2 Painless Ways to Transition Your Retail Business to Touchless Technology

Why your business should be transitioning to touchless tech right now

As a business owner in the retail industry, adjusting to the Covid-19 pandemic is a huge challenge. Nevertheless, you’ve crossed your t’s and dotted your i’s.

You’ve worked hard so that customers feel as safe as possible while in your store:

  • You require masks at all times.
  • You clearly delineate social distancing guidelines with signs and floor decals.
  • You separate customers from cashiers with plexiglass at the checkout counter. 

You’ve gone to great lengths to ensure the safety of your customers. That is, until they reach the point of sale. For many customers forced to complete their transactions on a touchpad, the worries about contacting and contracting the virus are real. And for good reason. 

According to Healthline, public touch surfaces are chalked full of infection causing bacteria. Direct contact with the virus via respiratory droplets is the primary driver of novel coronavirus transmission. Nevertheless, cautions the CDC, the virus may be contracted by touching contaminated surfaces. 

So what can you do to put your customers at ease? And how can you ensure that your business thrives during the pandemic? Luckily, the technology not only exists to replace touch surfaces, but is relatively affordable and easy to implement. With minimal effort you can transition many of your operations to touchless technology as part of your broader risk management strategy.

In what follows, we’ll discuss 2 simple ways to make your business, employees and customers safer by adopting handsfree tech. 

Let’s begin our discussion by considering touchless payment options.

1. Touchless Payment Options

If you’re like me, the idea of touchless payment technology brings to mind Tony Stark manipulating a holographic interface. It turns out, some of the current touchless technology isn’t so far off from that image. The first of our strategies to transition your retail business to touchless technology is remarkably similar (minus the hologram).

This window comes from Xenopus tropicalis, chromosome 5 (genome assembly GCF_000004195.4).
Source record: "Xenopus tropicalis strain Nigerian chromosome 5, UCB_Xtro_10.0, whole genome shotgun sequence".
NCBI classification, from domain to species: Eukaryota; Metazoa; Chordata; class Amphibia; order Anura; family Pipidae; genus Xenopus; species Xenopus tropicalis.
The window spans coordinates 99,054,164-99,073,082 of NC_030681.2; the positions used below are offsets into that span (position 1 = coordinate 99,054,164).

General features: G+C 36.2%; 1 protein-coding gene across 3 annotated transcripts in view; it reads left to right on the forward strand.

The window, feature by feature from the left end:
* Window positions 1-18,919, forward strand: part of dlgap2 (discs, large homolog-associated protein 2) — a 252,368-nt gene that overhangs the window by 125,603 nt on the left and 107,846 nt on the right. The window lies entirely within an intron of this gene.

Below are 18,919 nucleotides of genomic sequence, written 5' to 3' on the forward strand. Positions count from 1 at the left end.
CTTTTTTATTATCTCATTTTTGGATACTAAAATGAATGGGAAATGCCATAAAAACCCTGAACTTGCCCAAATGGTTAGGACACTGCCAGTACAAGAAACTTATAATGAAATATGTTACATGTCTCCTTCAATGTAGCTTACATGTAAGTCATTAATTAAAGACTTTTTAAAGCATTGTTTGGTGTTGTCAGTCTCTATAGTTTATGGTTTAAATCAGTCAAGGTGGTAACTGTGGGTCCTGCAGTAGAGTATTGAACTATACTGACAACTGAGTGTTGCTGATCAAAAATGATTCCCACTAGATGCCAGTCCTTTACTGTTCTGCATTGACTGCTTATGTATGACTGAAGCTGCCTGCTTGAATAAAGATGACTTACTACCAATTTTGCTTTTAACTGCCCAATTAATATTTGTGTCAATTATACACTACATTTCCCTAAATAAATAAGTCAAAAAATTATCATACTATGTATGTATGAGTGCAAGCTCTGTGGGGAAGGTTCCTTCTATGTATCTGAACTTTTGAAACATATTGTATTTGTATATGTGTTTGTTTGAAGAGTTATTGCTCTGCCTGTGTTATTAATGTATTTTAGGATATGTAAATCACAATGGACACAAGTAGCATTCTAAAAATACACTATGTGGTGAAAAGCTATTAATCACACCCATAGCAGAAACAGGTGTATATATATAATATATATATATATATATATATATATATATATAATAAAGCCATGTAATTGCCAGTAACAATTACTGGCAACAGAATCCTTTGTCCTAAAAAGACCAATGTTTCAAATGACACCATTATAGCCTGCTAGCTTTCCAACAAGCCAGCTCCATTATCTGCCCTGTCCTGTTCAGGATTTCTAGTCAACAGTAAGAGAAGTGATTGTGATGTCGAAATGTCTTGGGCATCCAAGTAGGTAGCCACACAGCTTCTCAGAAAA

For instance, a number of emerging technologies allow customers to make selections without ever touching a surface. Relying on touchless sensors, these devices detect changes in air pressure allowing customers to make selections based on their proximity to the device’s surface. Thus, there’s no need to touch anything as you head to the checkout line.

While these technologies are attractive, they come with a steep learning curve and are more expensive than traditional payment interfaces. Nevertheless, touchless technology is the future of retail, so rolling out this emerging technology could give you a competitive advantage.

But what if you want to put your customer’s at ease without adopting a potentially cumbersome and costly new payment system? Several more intuitive options exist. 

For instance, Radio Frequency Identification or RFID technology, utilizes a small chip to broadcast a unique identifier. As the RFID identifier passes by a receiver, it charges customers for their purchase via a card assigned to the account. 

person using their cell phone to make a touchless payment at a retail store using an RFID chip
Woman using cellphone for payment

This technology allows customers to complete their purchase without ever touching a keypad. While more efficient than traditional payment methods and more affordable than touchless sensor devices,  RFID still requires systemic changes to your business infrastructure.